Chronic Renal Failure, Kidney Failure, Renal Insufficiency, Renal Disease
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Renal Dysfunction or Kidney Disease is fairly common in pet birds, and is one of the more common problems in older birds. Normally functioning kidneys filter waste products from the blood stream into the urine. The kidneys are vital, life-sustaining organs, and kidney failure poses a potential and serious risk to a bird's well-being.
There are two forms
- Chronic renal failure: Progressive destructive condition affecting both kidneys. The onset may be very slow and the signs fairly non-specific, for example, the bird is just not doing well.
- Acute renal failure: function of the kidneys is rapidly and severely, but often reversibly, compromised. In acute disease, such as a toxicity, the signs occur suddenly and can be very severe.
- A bird with poorly functioning kidneys may drink increased amounts of water and urinate more often -- in an attempt to flush out those waste products in its blood stream that the kidneys are no longer capable of eliminating into the urine.
- Depending upon the cause of kidney dysfunction, the pet's owners may notice watery droppings.
- The pet may have an enlarged abdomen, become unable to fly, regurgitate, vomit or become constipated.
- If gout develops due to the kidney disease, lameness and swollen joints may also be seen.
- Depression and lethargy; fluffing of the feathers, general weakness, loss of appetite and weight.
- Dehydration - Birds suffering from dehydration may have crinkly skin around their eyes and produce small, dry droppings.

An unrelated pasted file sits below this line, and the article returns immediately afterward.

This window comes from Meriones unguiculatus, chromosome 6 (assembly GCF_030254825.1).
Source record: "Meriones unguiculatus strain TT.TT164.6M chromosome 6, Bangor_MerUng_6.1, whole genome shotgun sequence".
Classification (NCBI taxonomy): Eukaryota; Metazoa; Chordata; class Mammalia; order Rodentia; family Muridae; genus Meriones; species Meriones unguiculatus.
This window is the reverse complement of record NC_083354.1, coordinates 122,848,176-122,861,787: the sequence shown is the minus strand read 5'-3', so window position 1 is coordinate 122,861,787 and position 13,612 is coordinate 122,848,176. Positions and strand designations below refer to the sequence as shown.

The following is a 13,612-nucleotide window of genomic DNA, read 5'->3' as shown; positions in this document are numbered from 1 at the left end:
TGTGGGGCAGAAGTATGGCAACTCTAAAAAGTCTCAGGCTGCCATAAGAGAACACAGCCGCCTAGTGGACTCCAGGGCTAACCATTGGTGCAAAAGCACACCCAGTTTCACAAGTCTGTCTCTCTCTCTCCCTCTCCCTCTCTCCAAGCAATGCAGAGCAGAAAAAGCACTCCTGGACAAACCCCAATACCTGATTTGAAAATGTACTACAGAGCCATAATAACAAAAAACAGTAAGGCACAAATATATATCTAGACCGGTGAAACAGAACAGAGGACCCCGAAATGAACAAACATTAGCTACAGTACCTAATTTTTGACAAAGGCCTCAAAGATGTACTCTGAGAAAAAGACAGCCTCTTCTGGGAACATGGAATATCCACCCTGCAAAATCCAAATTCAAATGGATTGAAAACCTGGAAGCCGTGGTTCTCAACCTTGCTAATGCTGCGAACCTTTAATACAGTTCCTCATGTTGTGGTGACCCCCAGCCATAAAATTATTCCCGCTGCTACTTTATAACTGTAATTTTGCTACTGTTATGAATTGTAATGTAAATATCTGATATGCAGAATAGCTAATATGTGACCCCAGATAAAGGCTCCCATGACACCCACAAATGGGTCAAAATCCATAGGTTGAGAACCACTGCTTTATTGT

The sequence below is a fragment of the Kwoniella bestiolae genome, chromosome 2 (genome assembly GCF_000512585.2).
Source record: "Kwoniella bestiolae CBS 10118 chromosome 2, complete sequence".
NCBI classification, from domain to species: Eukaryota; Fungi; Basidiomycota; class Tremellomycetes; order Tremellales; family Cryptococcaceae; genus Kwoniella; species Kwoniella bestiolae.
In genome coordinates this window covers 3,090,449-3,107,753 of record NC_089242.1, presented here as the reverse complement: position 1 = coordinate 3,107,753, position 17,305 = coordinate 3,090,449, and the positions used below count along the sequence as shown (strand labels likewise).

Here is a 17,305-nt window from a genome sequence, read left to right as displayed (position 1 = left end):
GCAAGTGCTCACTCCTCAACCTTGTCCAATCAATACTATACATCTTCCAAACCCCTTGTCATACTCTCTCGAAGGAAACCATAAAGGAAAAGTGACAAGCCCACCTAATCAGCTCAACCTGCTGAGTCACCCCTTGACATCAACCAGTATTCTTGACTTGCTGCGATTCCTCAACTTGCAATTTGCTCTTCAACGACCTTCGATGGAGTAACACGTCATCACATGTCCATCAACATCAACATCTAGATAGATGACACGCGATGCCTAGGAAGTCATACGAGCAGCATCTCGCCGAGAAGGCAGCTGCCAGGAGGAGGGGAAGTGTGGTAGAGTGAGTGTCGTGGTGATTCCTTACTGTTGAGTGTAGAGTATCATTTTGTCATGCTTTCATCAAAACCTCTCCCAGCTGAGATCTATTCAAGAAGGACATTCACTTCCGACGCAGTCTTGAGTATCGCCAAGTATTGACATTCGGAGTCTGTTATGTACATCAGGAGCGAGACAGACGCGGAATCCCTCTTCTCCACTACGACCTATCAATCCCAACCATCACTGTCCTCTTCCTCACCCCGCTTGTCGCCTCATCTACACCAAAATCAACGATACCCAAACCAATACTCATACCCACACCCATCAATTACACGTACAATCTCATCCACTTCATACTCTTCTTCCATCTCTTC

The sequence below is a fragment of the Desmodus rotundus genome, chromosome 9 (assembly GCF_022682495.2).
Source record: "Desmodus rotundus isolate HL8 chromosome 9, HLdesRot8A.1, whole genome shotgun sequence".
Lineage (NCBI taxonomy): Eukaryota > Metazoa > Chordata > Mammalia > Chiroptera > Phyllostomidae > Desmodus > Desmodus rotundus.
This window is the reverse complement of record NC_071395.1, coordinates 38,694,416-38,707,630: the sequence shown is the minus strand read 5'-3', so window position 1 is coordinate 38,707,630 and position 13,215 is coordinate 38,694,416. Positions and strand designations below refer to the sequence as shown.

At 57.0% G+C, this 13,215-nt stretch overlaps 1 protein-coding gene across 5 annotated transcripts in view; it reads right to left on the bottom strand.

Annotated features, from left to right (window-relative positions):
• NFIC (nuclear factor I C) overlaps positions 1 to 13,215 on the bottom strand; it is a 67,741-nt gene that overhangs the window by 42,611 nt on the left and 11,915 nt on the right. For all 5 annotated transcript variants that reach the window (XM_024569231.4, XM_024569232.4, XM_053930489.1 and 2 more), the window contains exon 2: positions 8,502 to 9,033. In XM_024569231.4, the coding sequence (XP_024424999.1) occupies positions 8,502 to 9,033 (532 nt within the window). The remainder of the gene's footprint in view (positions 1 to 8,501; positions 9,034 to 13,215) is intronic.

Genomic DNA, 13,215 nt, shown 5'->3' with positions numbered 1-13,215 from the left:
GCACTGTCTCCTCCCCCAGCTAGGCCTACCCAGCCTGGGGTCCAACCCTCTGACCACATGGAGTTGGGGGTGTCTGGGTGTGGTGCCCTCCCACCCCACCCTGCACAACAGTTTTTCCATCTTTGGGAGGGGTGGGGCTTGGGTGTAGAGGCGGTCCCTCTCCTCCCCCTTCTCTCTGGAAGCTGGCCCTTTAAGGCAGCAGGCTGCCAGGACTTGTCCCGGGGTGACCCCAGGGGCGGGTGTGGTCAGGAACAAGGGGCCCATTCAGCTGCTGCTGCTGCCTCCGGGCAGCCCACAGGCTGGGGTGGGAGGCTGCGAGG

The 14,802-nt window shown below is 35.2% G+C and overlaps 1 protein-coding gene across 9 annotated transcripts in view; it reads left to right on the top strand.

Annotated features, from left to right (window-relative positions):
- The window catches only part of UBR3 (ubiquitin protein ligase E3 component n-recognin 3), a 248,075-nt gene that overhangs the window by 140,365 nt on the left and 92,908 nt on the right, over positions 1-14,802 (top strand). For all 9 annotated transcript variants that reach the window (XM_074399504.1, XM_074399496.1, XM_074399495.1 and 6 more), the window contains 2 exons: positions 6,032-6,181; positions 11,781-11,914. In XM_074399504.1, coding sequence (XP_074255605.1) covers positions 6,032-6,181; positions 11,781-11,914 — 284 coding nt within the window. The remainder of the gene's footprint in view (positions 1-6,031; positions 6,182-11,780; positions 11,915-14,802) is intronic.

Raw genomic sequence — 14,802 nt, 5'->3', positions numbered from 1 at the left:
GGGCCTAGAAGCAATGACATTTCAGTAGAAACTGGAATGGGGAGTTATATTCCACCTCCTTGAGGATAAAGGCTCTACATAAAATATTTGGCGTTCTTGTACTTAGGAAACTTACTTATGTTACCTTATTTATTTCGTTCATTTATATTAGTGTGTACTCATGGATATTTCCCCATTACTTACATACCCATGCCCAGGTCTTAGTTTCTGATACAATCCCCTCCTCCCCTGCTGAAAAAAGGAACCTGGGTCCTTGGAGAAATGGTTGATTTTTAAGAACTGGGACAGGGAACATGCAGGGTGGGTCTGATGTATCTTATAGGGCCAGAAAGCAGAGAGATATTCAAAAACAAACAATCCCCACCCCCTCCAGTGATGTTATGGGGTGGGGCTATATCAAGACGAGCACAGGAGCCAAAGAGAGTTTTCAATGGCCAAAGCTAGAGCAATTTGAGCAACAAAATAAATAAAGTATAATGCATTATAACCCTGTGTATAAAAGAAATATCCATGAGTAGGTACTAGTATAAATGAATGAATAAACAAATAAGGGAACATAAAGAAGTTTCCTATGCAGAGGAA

- Blood in droppings (red bird droppings) are indicative of internal bleeding low in the digestive track. Even though this may be a symptom of kidney disease, it can also be a result of lead poisoning
The usual causes of renal failure in birds include:
- Gout: Since the diseased kidney cannot filter out uric acid, they become deposited in joints or the small tubules of the kidney. Click here to learn more about gout.
- Viral: Several viruses can cause either temporary or permanent kidney damage; for example, the Polyomavirus is the most common, especially in young, hand-fed psittacines. Adenovirus, Poxvirus, proventricular dilatation syndrome (PDD), and herpesvirus have also been associated with renal disease.
- Bacterial: Usually occur as a result of the spread of an infection from another area of the body to the kidneys via the blood stream or the urinary tract.
- Fungal: Aspergillus is the most common cause of fungal infections of the kidney in birds, though fungal renal disease is relatively uncommon.
- Excessive levels of vitamin D (hypervitaminosis D)
- Reactions to antibiotics (i.e., gentamicin and streptomycin)
- Heavy metals, including zinc, lead, cadmium and mercury. Patients should be tested for toxic levels of heavy metals known to be associated with renal failure in birds, such as lead and mercury. In addition, toxic or deficient levels of other heavy metals, including arsenic, copper, iron, manganese, molybdenum and zinc should be considered and tested for.
- One should also look for evidence of acute intoxication by organophosphate, carbamate, or organochlorine pesticides.
- Less common cause of toxicity is overeating salt that can also damage the kidneys of birds
- Ingestion of certain plants and some food items have been linked to renal failure.
- Microscopic renal lesions could be tied to an acute toxic etiology.
- Nutritional deficiencies or excesses
- Vitamin A deficiency – Birds with hypovitaminosis A (usually caused by diets low in vitamin A) may develop kidney disease. This most commonly occurs in birds receiving seed-only diets, unsupplemented with pellets, vegetables, and fruit.
- Cancer: Kidney tumors are particularly common in budgerigars. Tumors can often put pressure on other organs and nerves. If the tumor puts pressure on the nerves going to the legs, the bird may experience weakness, difficulty moving a leg or may not be able to stand. The abdomen may also become distended.